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15-Year Fixed Mortgage Amortization Schedule

I made a new amortization schedule based on my new interest rate, remaining principal balance and monthly payment. When compared to my previous amortization schedule, the benefits of a 15-year fixed mortgage are super obvious. In order to show my amortization schedule within a reasonable amount of space I hid 11 of the 12 months of the year.


The first thing that jumps out at me is the amount of my monthly payment that goes towards principal. With my 15 year fixed mortgage, my first payment has $855.67 going towards principal. With my 30 year fixed mortgage, the first payment had $214.63 going towards principal. It wouldn’t be until the 18th year that I would begin paying around $850 towards principal. The 15-year mortgage quadrupled the amount of my monthly payment going towards principal.

The second thing that jumps out is the ratio of the interest to principal portions of my monthly payment. I am only paying slightly more towards interest than towards principal. In fact, the ratio shifts towards the principal’s favor before the first year is over. For my 30 year mortgage, my first payment was 85/15 interest/principal and it took 19 years to pay more towards principal than interest.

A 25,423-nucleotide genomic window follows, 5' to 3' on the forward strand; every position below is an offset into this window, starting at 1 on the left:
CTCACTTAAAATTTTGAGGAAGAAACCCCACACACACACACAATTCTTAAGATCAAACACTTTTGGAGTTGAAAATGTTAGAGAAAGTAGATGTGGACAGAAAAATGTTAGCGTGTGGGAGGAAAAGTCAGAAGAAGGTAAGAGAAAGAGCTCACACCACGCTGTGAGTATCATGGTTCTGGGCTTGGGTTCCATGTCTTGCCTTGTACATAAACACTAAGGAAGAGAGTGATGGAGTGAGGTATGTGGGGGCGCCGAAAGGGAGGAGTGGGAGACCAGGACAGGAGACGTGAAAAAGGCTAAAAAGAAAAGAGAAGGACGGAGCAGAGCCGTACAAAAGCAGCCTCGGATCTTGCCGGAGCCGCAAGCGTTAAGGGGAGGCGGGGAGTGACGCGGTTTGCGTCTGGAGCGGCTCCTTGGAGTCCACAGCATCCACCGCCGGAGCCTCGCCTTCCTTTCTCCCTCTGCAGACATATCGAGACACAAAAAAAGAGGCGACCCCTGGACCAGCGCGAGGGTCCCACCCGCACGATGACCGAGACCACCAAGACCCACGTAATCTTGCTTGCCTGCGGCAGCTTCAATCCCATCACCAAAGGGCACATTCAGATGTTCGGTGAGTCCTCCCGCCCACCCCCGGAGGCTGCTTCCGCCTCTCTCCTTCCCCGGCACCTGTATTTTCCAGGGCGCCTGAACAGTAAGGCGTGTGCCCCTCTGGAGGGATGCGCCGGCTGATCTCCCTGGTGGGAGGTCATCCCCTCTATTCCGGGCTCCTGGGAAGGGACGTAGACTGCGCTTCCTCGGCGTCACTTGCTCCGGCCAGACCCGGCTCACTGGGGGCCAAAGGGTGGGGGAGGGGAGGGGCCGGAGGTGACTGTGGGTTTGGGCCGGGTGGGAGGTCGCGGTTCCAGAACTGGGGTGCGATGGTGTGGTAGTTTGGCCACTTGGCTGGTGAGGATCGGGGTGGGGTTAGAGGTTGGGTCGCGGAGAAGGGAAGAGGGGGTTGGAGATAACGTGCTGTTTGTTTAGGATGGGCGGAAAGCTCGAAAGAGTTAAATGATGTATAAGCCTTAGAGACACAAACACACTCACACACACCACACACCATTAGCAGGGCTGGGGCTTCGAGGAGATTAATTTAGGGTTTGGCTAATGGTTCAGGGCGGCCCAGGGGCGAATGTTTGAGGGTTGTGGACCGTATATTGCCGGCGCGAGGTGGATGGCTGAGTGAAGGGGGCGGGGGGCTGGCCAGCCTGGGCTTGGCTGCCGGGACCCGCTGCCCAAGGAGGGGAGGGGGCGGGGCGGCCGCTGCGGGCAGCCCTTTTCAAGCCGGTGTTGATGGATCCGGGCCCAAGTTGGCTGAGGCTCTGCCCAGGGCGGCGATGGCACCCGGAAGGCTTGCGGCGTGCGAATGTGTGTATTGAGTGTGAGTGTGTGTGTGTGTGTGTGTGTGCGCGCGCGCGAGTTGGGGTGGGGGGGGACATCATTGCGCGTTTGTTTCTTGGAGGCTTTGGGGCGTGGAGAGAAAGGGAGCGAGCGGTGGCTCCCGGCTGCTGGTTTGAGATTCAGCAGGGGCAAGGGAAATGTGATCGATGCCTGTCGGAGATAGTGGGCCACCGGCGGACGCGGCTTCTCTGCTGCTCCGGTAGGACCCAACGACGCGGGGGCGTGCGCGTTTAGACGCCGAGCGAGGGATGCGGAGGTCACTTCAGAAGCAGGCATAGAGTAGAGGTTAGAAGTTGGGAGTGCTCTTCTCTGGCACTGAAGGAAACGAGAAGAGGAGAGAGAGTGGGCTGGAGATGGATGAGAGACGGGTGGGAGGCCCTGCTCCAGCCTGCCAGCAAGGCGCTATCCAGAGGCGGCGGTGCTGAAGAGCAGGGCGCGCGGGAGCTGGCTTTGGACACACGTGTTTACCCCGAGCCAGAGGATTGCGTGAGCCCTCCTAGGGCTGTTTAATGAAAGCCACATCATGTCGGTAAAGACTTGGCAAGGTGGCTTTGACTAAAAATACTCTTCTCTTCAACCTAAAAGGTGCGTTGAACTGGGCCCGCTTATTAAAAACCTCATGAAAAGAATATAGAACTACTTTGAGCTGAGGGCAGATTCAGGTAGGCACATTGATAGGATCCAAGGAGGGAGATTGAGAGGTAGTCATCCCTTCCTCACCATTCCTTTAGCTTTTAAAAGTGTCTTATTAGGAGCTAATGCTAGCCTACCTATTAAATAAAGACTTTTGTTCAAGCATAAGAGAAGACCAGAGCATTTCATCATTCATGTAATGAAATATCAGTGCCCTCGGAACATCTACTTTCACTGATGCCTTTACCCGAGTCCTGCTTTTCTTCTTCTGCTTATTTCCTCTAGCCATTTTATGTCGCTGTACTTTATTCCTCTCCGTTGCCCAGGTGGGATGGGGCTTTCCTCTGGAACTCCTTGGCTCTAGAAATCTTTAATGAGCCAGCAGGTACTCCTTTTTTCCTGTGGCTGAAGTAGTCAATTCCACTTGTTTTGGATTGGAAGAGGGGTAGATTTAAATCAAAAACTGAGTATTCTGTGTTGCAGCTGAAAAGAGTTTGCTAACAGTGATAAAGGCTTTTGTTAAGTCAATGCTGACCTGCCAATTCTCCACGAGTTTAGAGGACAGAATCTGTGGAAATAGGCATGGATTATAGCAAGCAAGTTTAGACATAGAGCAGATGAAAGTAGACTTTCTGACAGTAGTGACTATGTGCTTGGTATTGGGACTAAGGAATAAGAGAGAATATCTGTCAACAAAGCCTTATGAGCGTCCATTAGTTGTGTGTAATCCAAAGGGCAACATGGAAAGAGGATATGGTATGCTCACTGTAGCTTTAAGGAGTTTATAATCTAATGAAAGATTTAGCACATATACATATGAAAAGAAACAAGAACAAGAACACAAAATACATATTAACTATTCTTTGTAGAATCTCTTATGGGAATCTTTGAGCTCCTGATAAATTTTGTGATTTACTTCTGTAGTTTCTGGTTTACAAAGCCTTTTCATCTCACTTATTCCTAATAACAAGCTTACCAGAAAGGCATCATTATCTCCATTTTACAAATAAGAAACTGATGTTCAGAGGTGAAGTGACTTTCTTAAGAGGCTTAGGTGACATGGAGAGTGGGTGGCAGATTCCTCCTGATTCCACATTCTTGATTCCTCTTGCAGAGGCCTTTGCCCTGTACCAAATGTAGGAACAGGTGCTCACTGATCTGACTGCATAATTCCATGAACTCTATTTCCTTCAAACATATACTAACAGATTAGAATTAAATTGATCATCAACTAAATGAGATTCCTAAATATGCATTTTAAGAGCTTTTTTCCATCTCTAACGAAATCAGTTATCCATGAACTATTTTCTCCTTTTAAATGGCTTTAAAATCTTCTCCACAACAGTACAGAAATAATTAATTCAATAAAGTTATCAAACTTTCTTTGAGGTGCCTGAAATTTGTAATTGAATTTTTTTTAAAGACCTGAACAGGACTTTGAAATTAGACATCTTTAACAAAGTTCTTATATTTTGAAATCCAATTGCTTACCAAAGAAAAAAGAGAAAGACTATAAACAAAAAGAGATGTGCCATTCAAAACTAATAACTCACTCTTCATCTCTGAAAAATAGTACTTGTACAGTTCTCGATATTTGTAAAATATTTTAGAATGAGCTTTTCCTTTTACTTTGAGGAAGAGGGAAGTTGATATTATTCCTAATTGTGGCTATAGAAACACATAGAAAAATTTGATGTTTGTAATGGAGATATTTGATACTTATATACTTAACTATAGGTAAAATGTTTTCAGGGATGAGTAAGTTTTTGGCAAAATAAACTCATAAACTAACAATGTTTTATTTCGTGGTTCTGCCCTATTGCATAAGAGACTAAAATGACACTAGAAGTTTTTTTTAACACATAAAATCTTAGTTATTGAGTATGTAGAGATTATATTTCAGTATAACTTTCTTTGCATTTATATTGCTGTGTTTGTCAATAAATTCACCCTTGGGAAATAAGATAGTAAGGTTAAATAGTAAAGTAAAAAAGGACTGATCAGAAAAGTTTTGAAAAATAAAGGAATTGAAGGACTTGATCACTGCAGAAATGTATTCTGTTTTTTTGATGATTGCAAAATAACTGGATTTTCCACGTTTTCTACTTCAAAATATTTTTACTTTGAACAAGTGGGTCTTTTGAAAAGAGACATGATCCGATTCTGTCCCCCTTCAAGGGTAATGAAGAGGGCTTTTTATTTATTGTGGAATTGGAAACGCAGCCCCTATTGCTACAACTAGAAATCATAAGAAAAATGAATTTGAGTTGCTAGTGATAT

The final thing that jumped out was the total interest paid. My 15 year mortgage has me paying around $90,000 over the life of the loan. My 30 year mortgage had me paying around $275,000 over the life of the loan.

I know it’s kind of like comparing apples to oranges because the interest rates differ by 1.50%, but there is only one downside when comparing a 15 year to a 30 year mortgage. The monthly payment is higher for 15 year mortgages. My monthly payment increased by $350. There are people that argue for 30 year mortgages by saying it’s nice to have extra cash for emergencies. They also say it is better to invest that money ther than put it towards principal. They also say you can make a 30 year mortgage the same as a 15 year mortgage by paying the difference towards principal every month.

Each of those statements are valid points. I just have a really hard time comparing the two amortization schedules and not feeling happy that I have a 15 year mortgage rather than a 30 year mortgage. It’s painful to pay so much money every month and not see your equity increase very much. The numbers are very powerful.

FYI, learn how to make your own amortization schedule.

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